On Dec. 10, Chiquita Brands filed a motion to dismiss in a case brought by 144 survivors of Colombian paramilitary victims in federal district court in Washington DC. The case, first filed in June under the Alien Tort Statue, holds the company responsible in the reign of terror by the United Colombian Self-Defense Forces (AUC), a State Department-listed terrorist group that Chiquita has admitted to underwriting. Attorney Paul Wolf, who filed the case with Terry Collingsworth of the International Labor Rights Fund, has opened an office in the town of Apartadó, in Colombia’s northern banana-growing region of Urabá, to continue to gather evidence in the case. Writes Wolf in an e-mail update: “If we survive the Motion to Dismiss, there’s little doubt the case will be before a jury, and if that happens, there’s little doubt we’ll win. The estimated 800-1,000 cases we have now are just too gruesome, involving machete massacres, beheadings, numerous children, and entire communities that were virtually eliminated.”
The motion to dismiss states that “plaintiffs here fail to demonstrate any connection whatsoever between the alleged paramilitary murders and any armed conflict.” It also calls “false and incendiary” the allegation that Chiquita is responsible for the arms smuggled through the company-owned port of Turbo.
“This is a landmark case, maybe the biggest terrorism case in history,” said attorney Collingsworth when the case was first filed. “In terms of casualties, it’s the size of three World Trade Center attacks…. Putting Chiquita on trial for hundreds, or even thousands of murders could put them out of business. In the last 10 years, more than 10,000 people have been murdered by the AUC, many of them in the banana zones where Chiquita financed the AUC’s operations. I guess this is the one scenario where I would support the death penalty – the death of a truly evil corporation.”
Responded Mike Mitchell, spokesman for Chiquita: “The company was forced to make payments to both left and right-wing paramilitary organizations to protect the lives of our employees. It is absolutely untrue for anyone to suggest the payments were made for any other purpose.” (AlJazeera, June 8; BBC, June 7, 2007)
Meanwhile, a second such lawsuit was filed in Manhattan district court in November, seeking $7.8 billion in damages on behalf of 393 AUC terror survivors. “This lawsuit is about compensating the victims and the families for these atrocities,” said attorney Jonathan Reiter. The suit seeks “damages for terrorism, war crimes, crimes against humanity extrajudicial killing, torture and wrongful death.” Reiter charged collaboration with the AUC was central to Chiquita’s strategy is Urabá. “It was about acquiring every aspect of banana distribution and sale through a reign of terror,” told reporters in New York. (AFP, Reuters, Nov. 14)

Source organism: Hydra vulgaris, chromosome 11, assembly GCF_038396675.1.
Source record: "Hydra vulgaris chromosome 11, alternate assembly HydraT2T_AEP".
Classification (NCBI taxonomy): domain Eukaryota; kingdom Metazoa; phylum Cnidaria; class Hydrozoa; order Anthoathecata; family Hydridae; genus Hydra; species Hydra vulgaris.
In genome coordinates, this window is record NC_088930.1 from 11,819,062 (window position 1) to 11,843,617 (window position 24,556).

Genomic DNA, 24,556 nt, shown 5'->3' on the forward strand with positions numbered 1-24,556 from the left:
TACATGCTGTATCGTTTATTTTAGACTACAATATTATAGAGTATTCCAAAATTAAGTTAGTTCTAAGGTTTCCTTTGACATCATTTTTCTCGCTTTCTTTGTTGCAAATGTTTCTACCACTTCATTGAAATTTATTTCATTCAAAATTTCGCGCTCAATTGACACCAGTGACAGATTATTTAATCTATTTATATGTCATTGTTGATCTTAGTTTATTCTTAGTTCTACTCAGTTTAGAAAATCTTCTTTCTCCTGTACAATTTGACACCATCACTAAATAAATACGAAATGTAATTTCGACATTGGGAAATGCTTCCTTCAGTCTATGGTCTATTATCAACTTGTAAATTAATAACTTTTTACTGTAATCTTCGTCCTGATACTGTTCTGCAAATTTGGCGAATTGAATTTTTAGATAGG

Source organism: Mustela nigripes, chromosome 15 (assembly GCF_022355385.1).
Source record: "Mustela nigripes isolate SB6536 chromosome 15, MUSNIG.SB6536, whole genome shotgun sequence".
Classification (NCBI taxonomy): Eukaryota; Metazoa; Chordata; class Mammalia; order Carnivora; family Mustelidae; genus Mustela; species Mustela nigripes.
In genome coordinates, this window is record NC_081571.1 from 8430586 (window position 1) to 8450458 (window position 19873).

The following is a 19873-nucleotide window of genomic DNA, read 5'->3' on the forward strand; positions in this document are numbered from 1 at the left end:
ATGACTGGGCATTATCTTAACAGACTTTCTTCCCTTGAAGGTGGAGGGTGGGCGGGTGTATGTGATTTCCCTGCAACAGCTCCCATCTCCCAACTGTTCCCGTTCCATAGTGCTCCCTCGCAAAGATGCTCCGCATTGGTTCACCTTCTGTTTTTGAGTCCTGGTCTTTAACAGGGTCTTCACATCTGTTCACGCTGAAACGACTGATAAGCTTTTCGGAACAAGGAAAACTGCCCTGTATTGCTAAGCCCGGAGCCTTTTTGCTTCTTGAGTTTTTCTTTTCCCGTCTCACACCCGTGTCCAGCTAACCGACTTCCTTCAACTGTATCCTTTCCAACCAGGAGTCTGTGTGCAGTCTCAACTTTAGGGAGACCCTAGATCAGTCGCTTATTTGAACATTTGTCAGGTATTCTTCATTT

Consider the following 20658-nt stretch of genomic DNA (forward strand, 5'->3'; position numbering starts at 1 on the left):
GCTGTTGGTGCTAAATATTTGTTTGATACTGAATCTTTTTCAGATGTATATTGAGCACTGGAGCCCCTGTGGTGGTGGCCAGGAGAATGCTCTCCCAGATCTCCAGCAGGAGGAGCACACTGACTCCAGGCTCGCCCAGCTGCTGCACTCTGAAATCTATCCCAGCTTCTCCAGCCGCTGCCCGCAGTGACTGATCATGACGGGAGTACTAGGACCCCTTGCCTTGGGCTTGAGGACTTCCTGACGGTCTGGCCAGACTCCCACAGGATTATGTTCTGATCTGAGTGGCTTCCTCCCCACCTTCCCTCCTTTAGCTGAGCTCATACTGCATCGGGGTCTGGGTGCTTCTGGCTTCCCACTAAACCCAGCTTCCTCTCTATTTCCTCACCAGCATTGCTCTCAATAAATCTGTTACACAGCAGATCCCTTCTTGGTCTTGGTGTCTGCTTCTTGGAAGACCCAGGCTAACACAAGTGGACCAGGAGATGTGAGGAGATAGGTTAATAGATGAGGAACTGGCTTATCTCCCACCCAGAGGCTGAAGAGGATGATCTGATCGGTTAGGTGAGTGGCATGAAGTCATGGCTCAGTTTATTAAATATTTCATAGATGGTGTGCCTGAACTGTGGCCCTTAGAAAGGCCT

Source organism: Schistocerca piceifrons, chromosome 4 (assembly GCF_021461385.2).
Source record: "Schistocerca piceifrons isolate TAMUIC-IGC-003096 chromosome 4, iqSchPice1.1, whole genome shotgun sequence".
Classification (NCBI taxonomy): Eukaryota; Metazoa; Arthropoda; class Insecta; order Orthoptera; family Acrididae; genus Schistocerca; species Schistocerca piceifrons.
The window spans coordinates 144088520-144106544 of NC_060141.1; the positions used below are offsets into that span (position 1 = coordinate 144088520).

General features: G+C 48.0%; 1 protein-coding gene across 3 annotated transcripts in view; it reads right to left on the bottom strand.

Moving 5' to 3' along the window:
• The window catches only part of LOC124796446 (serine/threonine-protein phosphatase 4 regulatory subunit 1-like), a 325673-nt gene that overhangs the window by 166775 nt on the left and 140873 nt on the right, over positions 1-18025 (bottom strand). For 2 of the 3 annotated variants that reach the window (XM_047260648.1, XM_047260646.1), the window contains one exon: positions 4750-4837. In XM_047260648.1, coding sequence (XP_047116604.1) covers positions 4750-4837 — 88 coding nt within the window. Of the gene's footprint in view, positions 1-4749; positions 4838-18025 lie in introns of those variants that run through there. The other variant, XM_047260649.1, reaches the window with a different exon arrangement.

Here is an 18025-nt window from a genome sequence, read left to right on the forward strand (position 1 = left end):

In a third case, the Service Employees International Union (SEIU) filed a shareholder lawsuit against several present and former officers and directors at Chiquita Brands who were involved in the illegal transfer of funds to paramilitary groups. The case was filed in Ohio state court in Hamilton County, home of the company’s US headquarters. The union is a major Chiquita shareholder. SEIU president Andy Stern said: “It is unacceptable for a corporation to turn a blind eye to widespread international labor and other human rights abuses in the name of ‘serving’ shareholders well. A fundamental shift is needed in the way business is done; the end game cannot be turning the highest profit at any cost.” (SEIU press release, Sept. 13, via EarthTimes)
Reporter Phillip Robertson, writing in the Fall issue of Virginia Quarterly Review, explores the anatomy of the AUC-Chiquita arms pipeline:
In 1997, shortly after the AUC arrived in Urabá, it began to consolidate power through a series of massacres and assassinations intended to drive out the FARC, which had organized in the banana fields. Swept up in the paramilitary net were civilians who had no connection to any armed groups. A large number of villagers and workers were summarily executed after being tortured or fingered as sympathetic to the FARC. Many of the killings took place around river towns. AUC gunmen would arrive, assemble the villagers in a central place and begin to interrogate them. Often, they were killed regardless of their answers. Establishing guilt in this system is just a pretext for widespread murder. It was a tremendous success. Eventually, the AUC controlled the entire banana-growing region of Urabá, any leftist agitators were in hiding, and the AUC had access to the Chiquita port. They controlled it, but the commanders were still engaged in a brutal fight for control of the banana and coca fields. They faced a serious logistics problem. The paramilitary group was winning, but it badly needed war material to expand its influence.
On November 5, 2001, four years after the AUC arrived in Urabá, a mysterious shipment of thousands of AK-47 assault rifles and millions of rounds of ammunition arrived at the Chiquita docks, a lethal cargo that went directly to the AUC commanders. Aside from an Organization of American States (OAS) report that focused on the two Israeli arms dealers who arranged the deal from Guatemala and Panama, there have been few details to emerge about how the weapons were handled on the Colombian side. It is also true that people directly associated with the shipment have had a tendency to disappear. The Mexican captain of the Otterloo, Jesús Iturrios Maciél, sailed with the ship on November 9 to Barranquilla and then vanished. The shipping company that owned the Otterloo closed its offices in Panama a few days after news of the weapons broke in a Colombian newspaper. The information in the OAS report suggests that someone formed the company just to deliver the weapons to the AUC.